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Detection, Estimation modulation theory part 1 - Vantress H.

Vantress H. Detection, Estimation modulation theory part 1 - Wiley & sons , 2001. - 710 p.
ISBN 0-471-09517-6
Download (direct link): sonsdetectionestimati2001.pdf
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Before solving the estimation problem it will be worthwhile to investigate some of the physical problems in which we want to estimate a continuous waveform. We consider the random waveform case first.
An important situation in which we want to estimate a random waveform is in analog modulation systems. In the simplest case the message a(t) is the input to a no-memory modulator whose output is s(t, a(t)) which is then transmitted as shown in Fig. 5.1. The transmitted signal is deterministic in the sense that a given sample function a(t) causes a unique output s(t, a(t)). Some common examples are the following:
s(t, a(t)) = VlP a(t) sin <oct. (1)
Fig. 5.1 A continuous no-memory modulation system.
424 5.1 Introduction
This is double sideband, suppressed carrier, amplitude modulation (DSB-SC-AM).
s(t9 a(t)) = VlP [1 4- ma(t)] sin wct. (2)
This is conventional DSB-AM with a residual carrier component.
s(t, a(t)) = VlP sin [a)ct + (3)
This is phase modulation (PM).
The transmitted waveform is corrupted by a sample function of zero-mean Gaussian noise process which is independent of the message process. The noise is completely characterized by its covariance function Kn(t, u). Thus, for the system shown in Fig.5.1, the received signal is
r(t) = s(t, a(t)) + n{t\ Tt < t < Tf. (4)
The simple system illustrated is not adequate to describe many problems of interest. The first step is to remove the no-memory restriction. A modulation system with memory is shown in Fig. 5.2. Here, h(t, u) represents the impulse response of a linear, not necessarily time-invariant, filter. Examples are the following:
1. The linear system is an integrator and the no-memory device is a phase modulator. In this case the transmitted signal is
s(t, x(t)) = VlP sin [ooct + J a(u) rfwj. (5)
This is frequency modulation (FM).
2. The linear system is a realizable time-invariant network and the no-memory device is a phase modulator. The transmitted signal is
s(t, *(?)) = VlP sin >ct -f J h(t ) a(u) du j. (6)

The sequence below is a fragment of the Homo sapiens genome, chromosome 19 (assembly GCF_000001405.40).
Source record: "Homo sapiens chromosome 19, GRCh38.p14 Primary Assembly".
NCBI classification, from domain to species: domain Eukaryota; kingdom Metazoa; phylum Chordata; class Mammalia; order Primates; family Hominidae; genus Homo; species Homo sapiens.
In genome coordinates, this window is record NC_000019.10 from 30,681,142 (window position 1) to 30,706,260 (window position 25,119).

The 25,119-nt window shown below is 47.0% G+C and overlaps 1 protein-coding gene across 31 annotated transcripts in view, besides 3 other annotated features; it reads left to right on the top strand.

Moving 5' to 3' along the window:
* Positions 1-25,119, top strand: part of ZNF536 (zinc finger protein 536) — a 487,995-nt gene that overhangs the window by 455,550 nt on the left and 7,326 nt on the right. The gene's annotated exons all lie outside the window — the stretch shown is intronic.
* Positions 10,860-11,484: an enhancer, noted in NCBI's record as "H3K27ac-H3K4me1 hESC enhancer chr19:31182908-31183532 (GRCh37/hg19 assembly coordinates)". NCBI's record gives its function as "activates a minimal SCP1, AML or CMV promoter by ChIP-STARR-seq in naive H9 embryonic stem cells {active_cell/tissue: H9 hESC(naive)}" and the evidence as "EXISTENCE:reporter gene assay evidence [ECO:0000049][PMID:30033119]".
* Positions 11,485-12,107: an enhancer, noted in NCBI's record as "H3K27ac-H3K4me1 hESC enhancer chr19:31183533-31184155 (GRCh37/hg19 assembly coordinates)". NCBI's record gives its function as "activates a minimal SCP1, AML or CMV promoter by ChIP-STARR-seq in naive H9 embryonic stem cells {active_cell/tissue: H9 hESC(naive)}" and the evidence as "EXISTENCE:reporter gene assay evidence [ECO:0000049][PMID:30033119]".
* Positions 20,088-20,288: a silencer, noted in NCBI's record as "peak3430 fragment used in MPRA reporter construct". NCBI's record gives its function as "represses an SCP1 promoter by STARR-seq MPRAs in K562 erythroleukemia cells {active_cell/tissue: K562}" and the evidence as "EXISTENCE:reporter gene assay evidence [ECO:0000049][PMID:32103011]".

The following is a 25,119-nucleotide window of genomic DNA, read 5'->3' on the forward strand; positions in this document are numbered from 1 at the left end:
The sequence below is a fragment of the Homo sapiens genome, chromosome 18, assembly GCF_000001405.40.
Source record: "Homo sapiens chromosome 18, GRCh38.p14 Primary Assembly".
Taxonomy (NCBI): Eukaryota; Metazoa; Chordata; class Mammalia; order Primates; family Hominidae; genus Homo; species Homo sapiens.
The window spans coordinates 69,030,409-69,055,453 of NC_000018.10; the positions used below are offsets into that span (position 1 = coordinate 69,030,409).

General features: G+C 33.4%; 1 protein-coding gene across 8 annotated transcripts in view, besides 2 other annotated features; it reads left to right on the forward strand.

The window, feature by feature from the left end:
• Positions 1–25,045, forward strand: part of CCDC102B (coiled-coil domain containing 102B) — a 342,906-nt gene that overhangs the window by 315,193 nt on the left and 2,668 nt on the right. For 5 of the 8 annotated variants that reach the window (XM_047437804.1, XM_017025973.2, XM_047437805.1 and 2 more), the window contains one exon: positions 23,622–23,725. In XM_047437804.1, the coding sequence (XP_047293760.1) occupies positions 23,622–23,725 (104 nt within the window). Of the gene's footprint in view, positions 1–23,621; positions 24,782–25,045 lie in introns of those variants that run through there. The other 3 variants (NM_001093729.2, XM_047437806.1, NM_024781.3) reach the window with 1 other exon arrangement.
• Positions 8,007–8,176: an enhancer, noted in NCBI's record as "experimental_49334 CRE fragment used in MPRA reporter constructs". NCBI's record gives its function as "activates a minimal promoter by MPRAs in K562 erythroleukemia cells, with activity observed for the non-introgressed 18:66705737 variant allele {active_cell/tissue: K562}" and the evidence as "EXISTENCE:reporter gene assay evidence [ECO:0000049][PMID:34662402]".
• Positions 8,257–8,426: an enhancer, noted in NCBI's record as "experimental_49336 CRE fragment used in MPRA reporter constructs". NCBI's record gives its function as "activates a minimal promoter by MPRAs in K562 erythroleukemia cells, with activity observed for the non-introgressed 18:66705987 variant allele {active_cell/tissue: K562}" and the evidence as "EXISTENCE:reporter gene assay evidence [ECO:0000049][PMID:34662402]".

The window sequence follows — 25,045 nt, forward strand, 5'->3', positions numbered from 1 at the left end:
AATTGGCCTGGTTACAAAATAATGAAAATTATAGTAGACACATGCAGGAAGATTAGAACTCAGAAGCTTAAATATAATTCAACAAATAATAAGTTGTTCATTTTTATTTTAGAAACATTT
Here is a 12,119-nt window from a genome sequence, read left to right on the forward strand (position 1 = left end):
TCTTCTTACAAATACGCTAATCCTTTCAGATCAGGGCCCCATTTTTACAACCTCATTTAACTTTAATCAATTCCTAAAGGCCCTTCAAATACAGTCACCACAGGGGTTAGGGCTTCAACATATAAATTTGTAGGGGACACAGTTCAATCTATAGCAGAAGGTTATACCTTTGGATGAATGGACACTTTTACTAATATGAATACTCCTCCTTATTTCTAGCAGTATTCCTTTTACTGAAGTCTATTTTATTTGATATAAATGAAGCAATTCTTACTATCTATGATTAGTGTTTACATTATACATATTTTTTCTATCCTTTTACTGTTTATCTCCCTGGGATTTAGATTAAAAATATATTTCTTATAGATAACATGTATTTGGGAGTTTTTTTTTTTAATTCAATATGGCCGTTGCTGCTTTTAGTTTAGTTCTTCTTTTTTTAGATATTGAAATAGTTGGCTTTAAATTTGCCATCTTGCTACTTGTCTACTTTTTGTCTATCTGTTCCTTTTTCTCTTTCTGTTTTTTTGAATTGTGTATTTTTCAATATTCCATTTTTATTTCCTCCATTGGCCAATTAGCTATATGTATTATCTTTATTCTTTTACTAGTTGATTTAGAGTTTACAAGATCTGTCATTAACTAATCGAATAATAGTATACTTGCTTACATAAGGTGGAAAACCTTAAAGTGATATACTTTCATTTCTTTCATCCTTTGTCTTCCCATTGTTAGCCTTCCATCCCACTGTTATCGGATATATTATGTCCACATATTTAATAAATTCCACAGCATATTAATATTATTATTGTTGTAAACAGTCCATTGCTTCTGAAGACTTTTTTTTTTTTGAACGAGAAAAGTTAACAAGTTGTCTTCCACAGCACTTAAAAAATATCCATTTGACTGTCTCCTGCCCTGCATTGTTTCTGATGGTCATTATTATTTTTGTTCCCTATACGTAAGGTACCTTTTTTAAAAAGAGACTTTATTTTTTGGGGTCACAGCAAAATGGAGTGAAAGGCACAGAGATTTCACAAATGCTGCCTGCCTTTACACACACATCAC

This is pre-emphasized angle modulation.
Figures 5.1 and 5.2 describe a broad class of analog modulation systems which we shall study in some detail. We denote the waveform of interest, a(t), as the message. The message may come from a variety of sources. In
Fig. 5.2 A modulation system with memory.
Typical Systems 425
commercial FM it corresponds to music or speech. In a satellite telemetry system it might correspond to analog data from a sensor (e.g., temperature or attitude).
The waveform estimation problem occurs in a number of other areas. If we remove the modulator in Fig. 5.1,
r(t) = a(t) + n(t), , < t < T{. (7)
If a(t) represents the position of some object we are trying to track in the
presence of measurement noise, we have the simplest form of the control problem.
Many more complicated systems also fit into the model. Three are shown in Fig. 5.3. The system in Fig. 5.3a is an FM/FM system. This type of system is commonly used when we have a number of messages to transmit. Each message is modulated onto a subcarrier at a different frequency, the modulated subcarriers are summed, and modulated onto the main carrier. In the Fig. 5.3a we show the operations for a single message. The system in Fig. 5.3b represents an FM modulation system
V2~sin(w1*+ J a(u)du) * -\/2Psm(o)ct+J^z(u)du)*
a(t) Frequency Frequency
modulation kz(t) modulation
h(t, u)
Known linear time-varying channel
a(t) n(t)
Unknown channel
Fig. 5.3 Typical systems: (a) an FM/FM system; (b) transmission through varying channel; (c) channel measurement.
426 5,2 Derivation of Estimator Equations
transmitting through a known linear time-varying channel. In Fig. 5.3c the channel has an impulse response that depends on the random process a(t). The input is a deterministic signal and we want to estimate the channel impulse response. Measurement problems of this type arise frequently in digital communication systems. A simple example was encountered when we studied the Rayleigh channel in Section 4.4. Other examples will arise in Chapters II.2 and II.3. Note that the channel process is the message in this class of problems.
We see that all the problems we have described correspond to the first level in the hierarchy described in Chapter 1. We referred to it as the known signal-in-noise problem. It is important to understand the meaning of this description in the context of continuous waveform estimation. If a(t) were known, then s{t, a(t)) would be known. In other words, except for the additive noise, the mapping from a(t) to r(t) is deterministic.
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